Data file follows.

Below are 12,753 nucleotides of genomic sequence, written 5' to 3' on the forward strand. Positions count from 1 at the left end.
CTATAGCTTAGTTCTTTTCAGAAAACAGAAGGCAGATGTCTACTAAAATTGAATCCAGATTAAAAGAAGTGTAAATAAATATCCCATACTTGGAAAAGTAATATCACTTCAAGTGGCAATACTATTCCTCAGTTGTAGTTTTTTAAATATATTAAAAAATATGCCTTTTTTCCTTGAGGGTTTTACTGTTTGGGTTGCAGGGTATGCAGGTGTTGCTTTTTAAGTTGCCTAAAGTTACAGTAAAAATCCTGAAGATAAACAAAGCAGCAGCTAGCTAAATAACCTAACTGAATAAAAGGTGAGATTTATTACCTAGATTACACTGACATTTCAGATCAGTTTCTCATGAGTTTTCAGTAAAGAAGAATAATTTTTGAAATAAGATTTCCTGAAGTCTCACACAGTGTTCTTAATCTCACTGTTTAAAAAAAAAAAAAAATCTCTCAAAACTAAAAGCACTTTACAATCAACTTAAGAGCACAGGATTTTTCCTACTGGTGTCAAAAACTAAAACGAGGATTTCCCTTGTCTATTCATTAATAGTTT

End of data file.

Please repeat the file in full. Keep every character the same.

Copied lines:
Below are 12,753 nucleotides of genomic sequence, written 5' to 3' on the forward strand. Positions count from 1 at the left end.
CTATAGCTTAGTTCTTTTCAGAAAACAGAAGGCAGATGTCTACTAAAATTGAATCCAGATTAAAAGAAGTGTAAATAAATATCCCATACTTGGAAAAGTAATATCACTTCAAGTGGCAATACTATTCCTCAGTTGTAGTTTTTTAAATATATTAAAAAATATGCCTTTTTTCCTTGAGGGTTTTACTGTTTGGGTTGCAGGGTATGCAGGTGTTGCTTTTTAAGTTGCCTAAAGTTACAGTAAAAATCCTGAAGATAAACAAAGCAGCAGCTAGCTAAATAACCTAACTGAATAAAAGGTGAGATTTATTACCTAGATTACACTGACATTTCAGATCAGTTTCTCATGAGTTTTCAGTAAAGAAGAATAATTTTTGAAATAAGATTTCCTGAAGTCTCACACAGTGTTCTTAATCTCACTGTTTAAAAAAAAAAAAAAATCTCTCAAAACTAAAAGCACTTTACAATCAACTTAAGAGCACAGGATTTTTCCTACTGGTGTCAAAAACTAAAACGAGGATTTCCCTTGTCTATTCATTAATAGTTT